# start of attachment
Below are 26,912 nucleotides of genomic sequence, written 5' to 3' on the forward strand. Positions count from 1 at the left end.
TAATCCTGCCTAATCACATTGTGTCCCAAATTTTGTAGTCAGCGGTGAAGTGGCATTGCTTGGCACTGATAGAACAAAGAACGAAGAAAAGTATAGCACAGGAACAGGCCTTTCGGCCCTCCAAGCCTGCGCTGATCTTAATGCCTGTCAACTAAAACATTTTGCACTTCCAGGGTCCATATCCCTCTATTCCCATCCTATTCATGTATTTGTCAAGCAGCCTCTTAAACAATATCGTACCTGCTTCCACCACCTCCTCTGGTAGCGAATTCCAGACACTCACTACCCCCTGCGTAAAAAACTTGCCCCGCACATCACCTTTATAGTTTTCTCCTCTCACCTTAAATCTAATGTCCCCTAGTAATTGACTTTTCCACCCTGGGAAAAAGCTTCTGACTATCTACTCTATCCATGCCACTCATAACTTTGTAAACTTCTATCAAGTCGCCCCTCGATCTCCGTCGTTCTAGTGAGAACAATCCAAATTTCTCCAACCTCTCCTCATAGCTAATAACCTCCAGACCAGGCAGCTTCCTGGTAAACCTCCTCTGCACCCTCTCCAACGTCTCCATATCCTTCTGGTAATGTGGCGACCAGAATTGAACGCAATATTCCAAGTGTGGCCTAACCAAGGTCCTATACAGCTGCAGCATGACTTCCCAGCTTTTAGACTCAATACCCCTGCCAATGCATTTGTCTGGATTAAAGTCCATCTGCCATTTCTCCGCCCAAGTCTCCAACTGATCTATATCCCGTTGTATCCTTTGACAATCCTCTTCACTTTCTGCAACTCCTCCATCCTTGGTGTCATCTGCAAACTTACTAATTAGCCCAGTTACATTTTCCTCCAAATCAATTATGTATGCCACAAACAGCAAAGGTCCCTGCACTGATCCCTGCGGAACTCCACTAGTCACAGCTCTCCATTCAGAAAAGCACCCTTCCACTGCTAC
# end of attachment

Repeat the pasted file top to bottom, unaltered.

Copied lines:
Below are 26,912 nucleotides of genomic sequence, written 5' to 3' on the forward strand. Positions count from 1 at the left end.
TAATCCTGCCTAATCACATTGTGTCCCAAATTTTGTAGTCAGCGGTGAAGTGGCATTGCTTGGCACTGATAGAACAAAGAACGAAGAAAAGTATAGCACAGGAACAGGCCTTTCGGCCCTCCAAGCCTGCGCTGATCTTAATGCCTGTCAACTAAAACATTTTGCACTTCCAGGGTCCATATCCCTCTATTCCCATCCTATTCATGTATTTGTCAAGCAGCCTCTTAAACAATATCGTACCTGCTTCCACCACCTCCTCTGGTAGCGAATTCCAGACACTCACTACCCCCTGCGTAAAAAACTTGCCCCGCACATCACCTTTATAGTTTTCTCCTCTCACCTTAAATCTAATGTCCCCTAGTAATTGACTTTTCCACCCTGGGAAAAAGCTTCTGACTATCTACTCTATCCATGCCACTCATAACTTTGTAAACTTCTATCAAGTCGCCCCTCGATCTCCGTCGTTCTAGTGAGAACAATCCAAATTTCTCCAACCTCTCCTCATAGCTAATAACCTCCAGACCAGGCAGCTTCCTGGTAAACCTCCTCTGCACCCTCTCCAACGTCTCCATATCCTTCTGGTAATGTGGCGACCAGAATTGAACGCAATATTCCAAGTGTGGCCTAACCAAGGTCCTATACAGCTGCAGCATGACTTCCCAGCTTTTAGACTCAATACCCCTGCCAATGCATTTGTCTGGATTAAAGTCCATCTGCCATTTCTCCGCCCAAGTCTCCAACTGATCTATATCCCGTTGTATCCTTTGACAATCCTCTTCACTTTCTGCAACTCCTCCATCCTTGGTGTCATCTGCAAACTTACTAATTAGCCCAGTTACATTTTCCTCCAAATCAATTATGTATGCCACAAACAGCAAAGGTCCCTGCACTGATCCCTGCGGAACTCCACTAGTCACAGCTCTCCATTCAGAAAAGCACCCTTCCACTGCTAC